Think of the way clouds roll across a big sky. Think of the embroidery of a spider, how hard it works to put food on the table. Think how familiar you are with the contents of your wallet, purse, kitchen cabinets, the scent of your own pillows.
I wonder if this is how birds feel about their nests, the lake-shore, that meadow there, this hillside over here. What would it feel like to make your bed on a riverbank, to have a stone as a nightstand? Your lamp is the moon. The stillness, your book collection.
In this very moment, however, walking the dividing path between meadow and woods, I feel so much better just knowing there’s a fox who lives around here, in the company of his own nose and tail, and whatever family he might have.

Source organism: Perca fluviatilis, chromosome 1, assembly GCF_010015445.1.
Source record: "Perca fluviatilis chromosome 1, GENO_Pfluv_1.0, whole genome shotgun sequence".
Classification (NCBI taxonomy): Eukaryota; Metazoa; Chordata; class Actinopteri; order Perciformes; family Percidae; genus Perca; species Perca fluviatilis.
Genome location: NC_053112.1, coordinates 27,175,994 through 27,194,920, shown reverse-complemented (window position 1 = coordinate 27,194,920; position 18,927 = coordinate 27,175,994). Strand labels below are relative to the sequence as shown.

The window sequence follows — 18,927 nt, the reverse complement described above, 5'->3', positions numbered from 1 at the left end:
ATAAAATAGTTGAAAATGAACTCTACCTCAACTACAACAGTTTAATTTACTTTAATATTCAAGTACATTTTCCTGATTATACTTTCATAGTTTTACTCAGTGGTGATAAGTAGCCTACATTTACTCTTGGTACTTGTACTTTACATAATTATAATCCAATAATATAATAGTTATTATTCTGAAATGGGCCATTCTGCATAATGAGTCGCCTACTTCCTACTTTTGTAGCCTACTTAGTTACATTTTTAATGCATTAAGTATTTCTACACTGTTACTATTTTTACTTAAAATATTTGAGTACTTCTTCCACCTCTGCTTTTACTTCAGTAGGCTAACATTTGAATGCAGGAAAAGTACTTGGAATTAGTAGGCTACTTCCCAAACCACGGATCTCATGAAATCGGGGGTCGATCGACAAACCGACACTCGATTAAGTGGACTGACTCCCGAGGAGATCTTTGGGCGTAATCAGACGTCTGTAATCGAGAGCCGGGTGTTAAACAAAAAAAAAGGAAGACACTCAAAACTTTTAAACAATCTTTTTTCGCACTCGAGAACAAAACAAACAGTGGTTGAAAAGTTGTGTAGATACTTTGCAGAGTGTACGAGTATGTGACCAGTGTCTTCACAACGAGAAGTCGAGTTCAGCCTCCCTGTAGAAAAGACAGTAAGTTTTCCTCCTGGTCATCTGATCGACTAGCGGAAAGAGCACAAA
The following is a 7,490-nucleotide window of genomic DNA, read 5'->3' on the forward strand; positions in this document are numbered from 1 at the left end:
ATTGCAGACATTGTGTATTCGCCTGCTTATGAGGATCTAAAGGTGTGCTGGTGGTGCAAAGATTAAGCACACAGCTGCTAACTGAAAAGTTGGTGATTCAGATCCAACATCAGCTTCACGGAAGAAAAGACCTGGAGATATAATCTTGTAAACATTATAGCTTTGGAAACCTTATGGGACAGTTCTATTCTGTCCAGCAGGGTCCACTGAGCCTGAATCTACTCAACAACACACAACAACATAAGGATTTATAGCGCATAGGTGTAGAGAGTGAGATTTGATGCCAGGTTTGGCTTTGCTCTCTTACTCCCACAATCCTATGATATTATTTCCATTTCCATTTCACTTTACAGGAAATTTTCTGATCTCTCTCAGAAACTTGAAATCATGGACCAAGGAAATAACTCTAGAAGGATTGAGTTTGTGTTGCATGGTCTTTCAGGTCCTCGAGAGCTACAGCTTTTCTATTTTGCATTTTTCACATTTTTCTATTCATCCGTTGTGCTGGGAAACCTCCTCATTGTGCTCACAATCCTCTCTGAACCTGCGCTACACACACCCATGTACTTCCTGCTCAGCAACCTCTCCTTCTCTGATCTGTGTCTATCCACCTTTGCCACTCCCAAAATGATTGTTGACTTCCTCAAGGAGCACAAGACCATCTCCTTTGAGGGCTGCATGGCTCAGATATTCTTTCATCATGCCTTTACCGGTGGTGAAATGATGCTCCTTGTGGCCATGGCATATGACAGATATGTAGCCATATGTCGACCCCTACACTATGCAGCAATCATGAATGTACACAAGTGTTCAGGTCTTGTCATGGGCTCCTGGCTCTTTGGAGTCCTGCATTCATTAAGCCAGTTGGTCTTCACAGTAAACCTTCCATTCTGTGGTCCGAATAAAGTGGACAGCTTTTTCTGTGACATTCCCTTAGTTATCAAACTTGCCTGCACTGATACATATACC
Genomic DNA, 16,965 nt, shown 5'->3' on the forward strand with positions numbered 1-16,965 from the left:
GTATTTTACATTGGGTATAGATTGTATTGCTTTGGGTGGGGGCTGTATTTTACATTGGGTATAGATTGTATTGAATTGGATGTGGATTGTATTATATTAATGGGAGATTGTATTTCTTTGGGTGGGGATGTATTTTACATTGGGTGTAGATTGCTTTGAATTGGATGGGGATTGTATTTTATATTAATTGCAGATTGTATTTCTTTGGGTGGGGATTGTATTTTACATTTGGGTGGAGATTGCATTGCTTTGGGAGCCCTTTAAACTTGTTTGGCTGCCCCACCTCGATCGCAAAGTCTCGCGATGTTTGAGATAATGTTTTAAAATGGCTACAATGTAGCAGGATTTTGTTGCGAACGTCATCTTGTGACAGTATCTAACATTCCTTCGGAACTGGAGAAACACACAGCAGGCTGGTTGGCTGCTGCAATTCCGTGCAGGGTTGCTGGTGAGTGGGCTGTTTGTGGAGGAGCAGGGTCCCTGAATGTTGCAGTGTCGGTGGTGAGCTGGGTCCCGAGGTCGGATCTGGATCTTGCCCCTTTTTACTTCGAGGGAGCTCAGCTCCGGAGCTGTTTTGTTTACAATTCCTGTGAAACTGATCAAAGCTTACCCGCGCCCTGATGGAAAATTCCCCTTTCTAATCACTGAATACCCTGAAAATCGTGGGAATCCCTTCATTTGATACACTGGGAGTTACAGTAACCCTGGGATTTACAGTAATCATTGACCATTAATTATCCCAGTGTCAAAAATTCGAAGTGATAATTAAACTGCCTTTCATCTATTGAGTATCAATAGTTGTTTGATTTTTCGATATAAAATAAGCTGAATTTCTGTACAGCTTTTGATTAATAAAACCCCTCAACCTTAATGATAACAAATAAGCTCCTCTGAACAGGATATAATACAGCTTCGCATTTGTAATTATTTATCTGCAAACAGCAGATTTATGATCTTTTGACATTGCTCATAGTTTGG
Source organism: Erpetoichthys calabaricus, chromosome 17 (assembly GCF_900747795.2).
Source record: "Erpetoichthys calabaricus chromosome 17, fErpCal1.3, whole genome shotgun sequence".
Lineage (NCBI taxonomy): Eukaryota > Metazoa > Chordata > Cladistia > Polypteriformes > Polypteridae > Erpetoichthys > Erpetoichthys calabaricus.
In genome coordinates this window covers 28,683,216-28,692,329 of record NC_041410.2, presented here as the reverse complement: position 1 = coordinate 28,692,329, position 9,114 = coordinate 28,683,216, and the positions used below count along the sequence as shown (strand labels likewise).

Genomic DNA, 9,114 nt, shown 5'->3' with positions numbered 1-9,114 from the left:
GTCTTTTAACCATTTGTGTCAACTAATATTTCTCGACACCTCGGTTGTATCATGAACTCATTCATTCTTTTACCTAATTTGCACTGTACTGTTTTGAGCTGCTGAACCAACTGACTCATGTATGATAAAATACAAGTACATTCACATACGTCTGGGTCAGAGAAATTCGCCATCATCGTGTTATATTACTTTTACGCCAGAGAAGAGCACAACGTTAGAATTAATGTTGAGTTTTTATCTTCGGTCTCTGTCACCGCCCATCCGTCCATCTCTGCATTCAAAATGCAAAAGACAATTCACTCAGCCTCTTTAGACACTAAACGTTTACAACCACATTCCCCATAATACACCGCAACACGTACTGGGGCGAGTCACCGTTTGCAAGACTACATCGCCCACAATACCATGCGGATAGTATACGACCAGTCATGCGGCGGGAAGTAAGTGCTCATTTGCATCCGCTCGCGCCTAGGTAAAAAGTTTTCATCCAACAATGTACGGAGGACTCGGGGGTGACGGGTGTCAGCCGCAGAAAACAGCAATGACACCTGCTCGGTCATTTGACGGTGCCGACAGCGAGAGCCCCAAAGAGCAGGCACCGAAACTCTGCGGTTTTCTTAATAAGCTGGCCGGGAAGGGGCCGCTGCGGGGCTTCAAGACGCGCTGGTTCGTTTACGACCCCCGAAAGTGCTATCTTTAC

His fur is not the red of all the cliches, not the red of the slushy I had in Rhode Island on a 90 degree day, not the red of the cherry-lime rickey I ordered at Tom’s Diner in Brooklyn containing a lifetime’s worth of grenadine, but the red produced by things of the earth.
I wish him luck.